• Using an assessment that requires a lot of case-by-case analysis can slow down your hiring process, and allow your competitors to snap up great talent more quickly 

If you sometimes wish your assessment required less heavy lifting, consider looking at assessment tools that are generous in what they measure, but easy to understand and act on. 

#5. You’re not able to give your candidates feedback about their assessment scores (if they want it) 

If you’ve ever taken a hiring assessment, you probably wondered how you did—and what your strongest and weakest areas were. But most assessment providers don’t make those insights available to candidates. 

If you choose a provider that gives candidates the option to receive feedback (curated to be helpful instead of critical), you’re providing applicants with something of value, even if they don’t get the job.  

This can lead to a more positive overall candidate experience—and increase the chances they’ll recommend your company to others.   

#6. You’re still struggling with bad hires and turnover 

Companies struggle with turnover for many reasons, but hiring the wrong people is usually near the top of the list. 

This is why bringing in a better pre-employment assessment can make such a huge difference, as it’s more critical than ever to get hiring right the first time.   

Recent research backs this up: According to a 1000-person survey Wonderlic recently conducted with the market research firm Centiment, talent pros who work at companies that use a pre-employment assessment that measures cognitive ability, personality, and/or motivation were 370% more likely to say the quality of their hires during The Great Resignation were “excellent” than those who didn’t use a hiring assessment.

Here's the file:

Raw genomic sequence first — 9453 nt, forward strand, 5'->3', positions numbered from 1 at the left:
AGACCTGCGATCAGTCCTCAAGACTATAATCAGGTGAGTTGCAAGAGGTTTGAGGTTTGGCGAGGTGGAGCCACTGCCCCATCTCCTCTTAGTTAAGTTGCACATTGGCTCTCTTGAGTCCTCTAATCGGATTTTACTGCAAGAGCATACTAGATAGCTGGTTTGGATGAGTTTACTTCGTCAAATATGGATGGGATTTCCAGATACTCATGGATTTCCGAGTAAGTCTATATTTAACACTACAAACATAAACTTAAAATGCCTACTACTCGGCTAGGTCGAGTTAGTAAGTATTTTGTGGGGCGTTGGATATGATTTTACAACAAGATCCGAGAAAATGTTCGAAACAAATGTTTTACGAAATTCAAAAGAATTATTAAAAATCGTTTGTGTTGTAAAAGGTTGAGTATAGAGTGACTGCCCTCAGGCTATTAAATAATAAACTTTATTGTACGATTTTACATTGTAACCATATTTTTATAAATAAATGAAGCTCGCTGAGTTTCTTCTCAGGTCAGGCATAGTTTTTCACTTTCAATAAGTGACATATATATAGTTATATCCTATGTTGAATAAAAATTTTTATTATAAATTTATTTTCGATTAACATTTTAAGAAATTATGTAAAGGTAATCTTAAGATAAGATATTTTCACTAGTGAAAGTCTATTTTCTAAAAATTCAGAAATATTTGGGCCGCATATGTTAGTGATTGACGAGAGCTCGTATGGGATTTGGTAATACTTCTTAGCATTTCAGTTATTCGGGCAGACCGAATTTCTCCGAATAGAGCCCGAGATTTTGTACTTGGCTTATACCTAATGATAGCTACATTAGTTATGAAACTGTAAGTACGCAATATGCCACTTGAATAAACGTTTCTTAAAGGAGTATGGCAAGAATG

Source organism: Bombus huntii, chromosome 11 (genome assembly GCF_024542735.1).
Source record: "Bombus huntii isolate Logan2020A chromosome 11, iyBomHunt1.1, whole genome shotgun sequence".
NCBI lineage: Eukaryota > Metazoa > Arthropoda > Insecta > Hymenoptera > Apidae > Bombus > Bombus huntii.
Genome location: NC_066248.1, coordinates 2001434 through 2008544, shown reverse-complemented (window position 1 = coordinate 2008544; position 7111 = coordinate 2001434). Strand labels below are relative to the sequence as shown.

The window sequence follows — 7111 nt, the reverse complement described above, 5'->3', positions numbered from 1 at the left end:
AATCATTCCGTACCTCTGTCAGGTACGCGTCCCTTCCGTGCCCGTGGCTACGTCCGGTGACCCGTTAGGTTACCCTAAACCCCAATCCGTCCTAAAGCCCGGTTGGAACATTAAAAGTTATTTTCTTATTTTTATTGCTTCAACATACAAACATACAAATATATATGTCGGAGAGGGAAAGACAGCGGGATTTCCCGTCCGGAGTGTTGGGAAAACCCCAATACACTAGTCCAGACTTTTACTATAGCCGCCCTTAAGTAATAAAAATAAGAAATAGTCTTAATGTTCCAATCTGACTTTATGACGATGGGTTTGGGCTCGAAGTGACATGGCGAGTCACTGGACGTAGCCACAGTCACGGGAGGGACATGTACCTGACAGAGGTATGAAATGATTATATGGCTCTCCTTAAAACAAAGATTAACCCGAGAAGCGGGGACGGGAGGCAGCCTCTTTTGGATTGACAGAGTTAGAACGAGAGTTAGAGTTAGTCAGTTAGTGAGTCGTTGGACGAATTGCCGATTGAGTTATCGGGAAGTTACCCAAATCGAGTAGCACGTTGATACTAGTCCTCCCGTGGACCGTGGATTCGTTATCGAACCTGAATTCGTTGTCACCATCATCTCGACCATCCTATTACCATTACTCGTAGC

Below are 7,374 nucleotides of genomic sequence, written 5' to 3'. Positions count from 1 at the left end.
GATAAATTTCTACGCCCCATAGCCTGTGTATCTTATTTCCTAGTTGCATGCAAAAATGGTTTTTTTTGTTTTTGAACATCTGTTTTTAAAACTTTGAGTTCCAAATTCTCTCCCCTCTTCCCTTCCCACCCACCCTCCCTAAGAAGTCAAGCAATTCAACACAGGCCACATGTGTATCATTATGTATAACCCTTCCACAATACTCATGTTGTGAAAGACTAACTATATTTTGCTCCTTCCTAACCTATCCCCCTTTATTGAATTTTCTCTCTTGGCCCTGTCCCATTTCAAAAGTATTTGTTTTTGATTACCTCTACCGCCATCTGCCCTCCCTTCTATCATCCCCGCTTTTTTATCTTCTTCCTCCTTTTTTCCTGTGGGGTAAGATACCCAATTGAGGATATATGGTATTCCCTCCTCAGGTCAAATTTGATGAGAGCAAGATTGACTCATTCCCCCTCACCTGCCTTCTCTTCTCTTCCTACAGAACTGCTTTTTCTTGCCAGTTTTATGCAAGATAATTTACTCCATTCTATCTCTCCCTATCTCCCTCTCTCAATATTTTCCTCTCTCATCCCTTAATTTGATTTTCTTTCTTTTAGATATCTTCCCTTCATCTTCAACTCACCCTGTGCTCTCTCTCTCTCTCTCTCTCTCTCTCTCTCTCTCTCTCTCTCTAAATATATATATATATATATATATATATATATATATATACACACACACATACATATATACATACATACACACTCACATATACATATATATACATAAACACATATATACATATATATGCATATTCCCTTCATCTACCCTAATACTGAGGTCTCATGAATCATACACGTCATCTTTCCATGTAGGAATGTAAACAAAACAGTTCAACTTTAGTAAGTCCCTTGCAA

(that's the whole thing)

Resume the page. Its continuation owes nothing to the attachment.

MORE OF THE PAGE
Talent pros who work at companies that use a pre-employment assessment that measures cognitive ability, personality, and/or motivation were 370% more likely to say the quality of their hires during The Great Resignation were “excellent” than those who didn’t use a hiring assessment.

And when we polled the same group about their outlook on hiring in 2022, those who didn’t use hiring assessments were almost 3 times as likely to say they felt hiring would be challenging. 

Considering how expensive it can be to replace a single bad hire (according to Gallup, the cost is usually 1.5 to 2 times the employee’s salary), making even just one fewer bad hire by using a better pre-employment assessment could potentially save your company tens of thousands of dollars, covering the cost of the assessment—and then some. 

(Case in point: Wonderlic has helped companies reduce turnover by as much as 400%—and save huge amounts of money and time as a result.) 

To learn more about the assessment landscape and whether Wonderlic might be a good fit for your company, sign up for a quick demo with one of our talent experts.

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Join the 30,000 talent professionals already subscribed to Wonderlic’s newsletter, The Wonderlic Report, right now.